- Having a relaxing bedtime routine, such as a warm bath, sleepy-time tonic, stretching or reading a book to signal the body to wind down and relax.
A Nutrient-Dense Diet and Balanced Blood Sugar
Menopause is an important time for a woman to dial in her diet. When she eats a nutrient-poor diet with highly-refined foods, blood sugar spikes and crashes throughout the day. This makes cortisol and insulin rise. When these are chronically elevated, they disrupt the balance of other hormones, such as thyroid hormone and sex hormones. Good habits that balance blood sugar help to keep the adrenal glands regulated and other hormones in balance.
- Practice mindful eating to calm the nervous system.
- Eat a low glycemic diet that maintains low and even blood sugar levels.
- Eat a nutrient-dense diet of mostly whole foods. It’s vital for a woman’s body to have all the vitamins, minerals and other nutrients it needs to deal with the challenges of the hormonal shift. To make and correctly process hormones, women need a range of nutrients from magnesium to B vitamins, to antioxidants. Many women find that simply improving their diets can make them feel better! The Mediterranean Diet is an excellent example of a nutrient-dense whole-foods diet.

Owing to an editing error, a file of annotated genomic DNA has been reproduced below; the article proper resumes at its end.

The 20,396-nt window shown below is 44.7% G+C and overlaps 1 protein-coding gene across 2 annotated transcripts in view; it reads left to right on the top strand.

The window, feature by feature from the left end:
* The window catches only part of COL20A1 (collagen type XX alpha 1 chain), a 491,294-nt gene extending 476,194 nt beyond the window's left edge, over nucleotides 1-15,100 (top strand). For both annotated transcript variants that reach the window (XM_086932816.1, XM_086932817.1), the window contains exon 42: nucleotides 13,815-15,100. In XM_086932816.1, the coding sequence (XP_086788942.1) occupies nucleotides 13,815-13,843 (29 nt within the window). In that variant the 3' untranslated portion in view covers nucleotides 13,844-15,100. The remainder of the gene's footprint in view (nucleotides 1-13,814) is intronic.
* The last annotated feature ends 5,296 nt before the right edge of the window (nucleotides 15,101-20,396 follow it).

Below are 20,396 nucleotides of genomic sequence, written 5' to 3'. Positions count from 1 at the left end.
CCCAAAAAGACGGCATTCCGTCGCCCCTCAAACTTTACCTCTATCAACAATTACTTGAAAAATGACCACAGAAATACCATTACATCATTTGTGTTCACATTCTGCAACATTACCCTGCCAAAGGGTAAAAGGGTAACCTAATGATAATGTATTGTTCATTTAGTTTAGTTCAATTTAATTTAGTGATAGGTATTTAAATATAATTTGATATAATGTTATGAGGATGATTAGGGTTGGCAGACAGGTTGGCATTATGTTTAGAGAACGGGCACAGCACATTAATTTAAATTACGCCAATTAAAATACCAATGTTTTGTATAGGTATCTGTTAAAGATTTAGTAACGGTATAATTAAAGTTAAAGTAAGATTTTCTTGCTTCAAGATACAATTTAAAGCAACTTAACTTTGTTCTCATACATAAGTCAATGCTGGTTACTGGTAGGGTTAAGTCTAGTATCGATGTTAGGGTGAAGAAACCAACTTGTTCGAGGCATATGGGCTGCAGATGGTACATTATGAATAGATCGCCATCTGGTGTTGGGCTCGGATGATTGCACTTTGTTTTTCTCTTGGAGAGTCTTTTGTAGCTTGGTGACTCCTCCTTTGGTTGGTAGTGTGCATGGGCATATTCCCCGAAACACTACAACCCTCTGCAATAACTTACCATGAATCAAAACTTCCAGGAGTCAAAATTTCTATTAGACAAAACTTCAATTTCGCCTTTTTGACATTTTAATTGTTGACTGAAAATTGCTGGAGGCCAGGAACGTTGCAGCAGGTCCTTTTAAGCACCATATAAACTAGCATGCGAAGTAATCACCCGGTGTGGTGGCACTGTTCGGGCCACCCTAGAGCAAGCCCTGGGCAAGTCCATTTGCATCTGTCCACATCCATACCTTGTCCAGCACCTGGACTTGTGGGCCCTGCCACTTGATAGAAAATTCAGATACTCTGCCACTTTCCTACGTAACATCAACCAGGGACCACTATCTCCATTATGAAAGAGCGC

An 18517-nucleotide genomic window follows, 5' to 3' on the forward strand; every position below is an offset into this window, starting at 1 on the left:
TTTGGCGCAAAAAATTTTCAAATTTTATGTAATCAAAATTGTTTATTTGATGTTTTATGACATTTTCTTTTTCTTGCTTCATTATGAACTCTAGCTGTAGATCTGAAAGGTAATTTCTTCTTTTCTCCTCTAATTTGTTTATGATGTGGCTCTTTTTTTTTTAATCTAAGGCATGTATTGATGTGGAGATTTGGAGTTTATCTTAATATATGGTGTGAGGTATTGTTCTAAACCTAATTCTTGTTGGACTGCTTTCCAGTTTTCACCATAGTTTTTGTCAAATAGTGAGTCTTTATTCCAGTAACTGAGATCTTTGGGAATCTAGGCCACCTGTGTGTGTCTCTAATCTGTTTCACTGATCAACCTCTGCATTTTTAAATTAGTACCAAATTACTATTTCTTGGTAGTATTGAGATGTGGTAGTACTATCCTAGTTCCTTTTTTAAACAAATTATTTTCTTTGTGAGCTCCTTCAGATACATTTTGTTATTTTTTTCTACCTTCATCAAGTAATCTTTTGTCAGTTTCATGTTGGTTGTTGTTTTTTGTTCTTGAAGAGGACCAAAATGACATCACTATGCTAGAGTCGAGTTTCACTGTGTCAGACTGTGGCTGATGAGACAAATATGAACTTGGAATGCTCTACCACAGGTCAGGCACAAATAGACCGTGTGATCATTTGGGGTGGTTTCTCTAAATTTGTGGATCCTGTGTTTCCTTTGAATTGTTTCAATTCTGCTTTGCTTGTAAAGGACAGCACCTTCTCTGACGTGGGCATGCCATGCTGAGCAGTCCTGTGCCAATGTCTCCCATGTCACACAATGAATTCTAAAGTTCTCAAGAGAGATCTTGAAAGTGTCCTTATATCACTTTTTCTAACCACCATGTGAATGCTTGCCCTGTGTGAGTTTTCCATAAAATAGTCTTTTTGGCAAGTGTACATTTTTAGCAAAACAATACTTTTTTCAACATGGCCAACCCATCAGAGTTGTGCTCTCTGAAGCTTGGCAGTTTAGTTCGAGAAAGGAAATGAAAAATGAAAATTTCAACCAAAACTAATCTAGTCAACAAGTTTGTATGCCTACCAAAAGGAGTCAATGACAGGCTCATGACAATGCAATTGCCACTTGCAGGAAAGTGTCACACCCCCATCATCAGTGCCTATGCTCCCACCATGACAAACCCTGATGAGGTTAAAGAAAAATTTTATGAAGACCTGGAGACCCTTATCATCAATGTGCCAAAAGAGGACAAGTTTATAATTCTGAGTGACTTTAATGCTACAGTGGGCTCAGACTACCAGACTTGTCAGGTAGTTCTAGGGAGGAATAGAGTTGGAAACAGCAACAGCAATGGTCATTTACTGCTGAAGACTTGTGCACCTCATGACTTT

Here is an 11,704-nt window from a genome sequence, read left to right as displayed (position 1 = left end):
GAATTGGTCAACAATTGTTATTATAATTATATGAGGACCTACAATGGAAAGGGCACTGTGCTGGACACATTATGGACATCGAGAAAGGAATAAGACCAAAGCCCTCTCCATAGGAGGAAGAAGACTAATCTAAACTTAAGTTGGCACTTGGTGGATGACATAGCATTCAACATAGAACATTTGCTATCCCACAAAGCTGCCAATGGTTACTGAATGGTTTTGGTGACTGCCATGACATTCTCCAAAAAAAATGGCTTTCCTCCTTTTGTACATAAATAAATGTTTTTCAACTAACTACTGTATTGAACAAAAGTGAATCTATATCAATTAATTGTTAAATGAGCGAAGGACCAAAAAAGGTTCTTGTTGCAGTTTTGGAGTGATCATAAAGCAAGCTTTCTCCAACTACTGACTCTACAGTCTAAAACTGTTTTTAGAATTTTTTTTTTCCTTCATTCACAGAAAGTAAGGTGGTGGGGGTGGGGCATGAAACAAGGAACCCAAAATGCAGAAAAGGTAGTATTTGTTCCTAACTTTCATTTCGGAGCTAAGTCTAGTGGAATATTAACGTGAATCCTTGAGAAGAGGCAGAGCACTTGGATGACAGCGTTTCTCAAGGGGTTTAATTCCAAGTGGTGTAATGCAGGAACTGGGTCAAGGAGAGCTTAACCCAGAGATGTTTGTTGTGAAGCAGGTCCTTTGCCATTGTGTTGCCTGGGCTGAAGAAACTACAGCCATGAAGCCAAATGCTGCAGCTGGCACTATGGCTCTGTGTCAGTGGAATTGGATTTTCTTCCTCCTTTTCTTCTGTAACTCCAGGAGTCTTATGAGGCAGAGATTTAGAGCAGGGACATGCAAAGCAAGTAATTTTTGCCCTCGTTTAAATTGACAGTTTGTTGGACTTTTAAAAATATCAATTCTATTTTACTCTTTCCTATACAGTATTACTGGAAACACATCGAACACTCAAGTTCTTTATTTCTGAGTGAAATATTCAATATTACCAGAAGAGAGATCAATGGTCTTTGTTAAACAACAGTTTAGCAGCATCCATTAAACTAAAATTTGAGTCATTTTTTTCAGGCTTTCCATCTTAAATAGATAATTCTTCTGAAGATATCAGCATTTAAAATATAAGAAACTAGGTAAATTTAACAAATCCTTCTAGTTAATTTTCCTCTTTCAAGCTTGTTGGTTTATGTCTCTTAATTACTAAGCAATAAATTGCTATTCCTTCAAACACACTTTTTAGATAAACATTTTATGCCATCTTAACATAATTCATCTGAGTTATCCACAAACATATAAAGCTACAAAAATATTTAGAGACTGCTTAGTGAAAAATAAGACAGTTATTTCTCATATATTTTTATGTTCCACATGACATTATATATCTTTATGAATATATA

- Reduce alcohol. Too much alcohol can negatively impact sleep by lowering melatonin and raising cortisol levels during the night. It also requires the liver to work harder to metabolize it.
- Reduce caffeine. Caffeine puts a strain on the adrenal glands, which are already working hard during the transition of menopause.
Radiance Functional Medicine’s Approach to Menopause
A holistic approach can be very helpful in balancing hormones, starting with addressing stressors in the body. At Radiance Functional Medicine, we start with an adrenal stress test and support the adrenals as needed with diet, lifestyle and supplements.
Next we rebalance gut health by boosting beneficial bacteria and getting rid of microbial overgrowths that create stress in the body. We also address any thyroid imbalances that can make menopause symptoms more pronounced.
The liver and other detoxification pathways are a key part of metabolizing hormones properly. In addition to encouraging a diet with liver-supporting foods, Radiance Functional Medicine also offers a medical cleanse to help the body release toxins that can upset hormone balance.
Radiance Functional Medicine also specializes in balancing sex hormones during menopause, offering individualized bioidentical hormone therapy. The use of these bioidentical hormones often make a woman feel much better during the transition of menopause and beyond.